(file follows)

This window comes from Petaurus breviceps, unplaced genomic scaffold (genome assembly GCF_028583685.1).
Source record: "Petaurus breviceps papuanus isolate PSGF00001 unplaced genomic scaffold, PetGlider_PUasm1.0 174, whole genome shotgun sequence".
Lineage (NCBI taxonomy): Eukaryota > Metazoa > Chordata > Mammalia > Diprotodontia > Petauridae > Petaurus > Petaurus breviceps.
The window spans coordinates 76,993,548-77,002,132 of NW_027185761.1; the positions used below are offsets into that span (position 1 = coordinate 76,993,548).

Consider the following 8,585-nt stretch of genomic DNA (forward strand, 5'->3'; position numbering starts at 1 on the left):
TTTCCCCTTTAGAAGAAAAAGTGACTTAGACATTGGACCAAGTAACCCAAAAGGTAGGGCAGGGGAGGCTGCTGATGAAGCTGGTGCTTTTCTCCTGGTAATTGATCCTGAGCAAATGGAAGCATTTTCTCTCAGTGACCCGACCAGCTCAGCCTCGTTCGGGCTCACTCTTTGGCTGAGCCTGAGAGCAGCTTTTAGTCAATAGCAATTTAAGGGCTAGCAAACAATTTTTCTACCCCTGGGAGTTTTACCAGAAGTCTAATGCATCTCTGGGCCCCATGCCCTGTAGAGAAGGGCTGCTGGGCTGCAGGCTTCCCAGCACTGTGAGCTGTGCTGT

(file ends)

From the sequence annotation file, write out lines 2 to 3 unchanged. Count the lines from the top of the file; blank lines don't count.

Source record: "Petaurus breviceps papuanus isolate PSGF00001 unplaced genomic scaffold, PetGlider_PUasm1.0 174, whole genome shotgun sequence".
Lineage (NCBI taxonomy): Eukaryota > Metazoa > Chordata > Mammalia > Diprotodontia > Petauridae > Petaurus > Petaurus breviceps.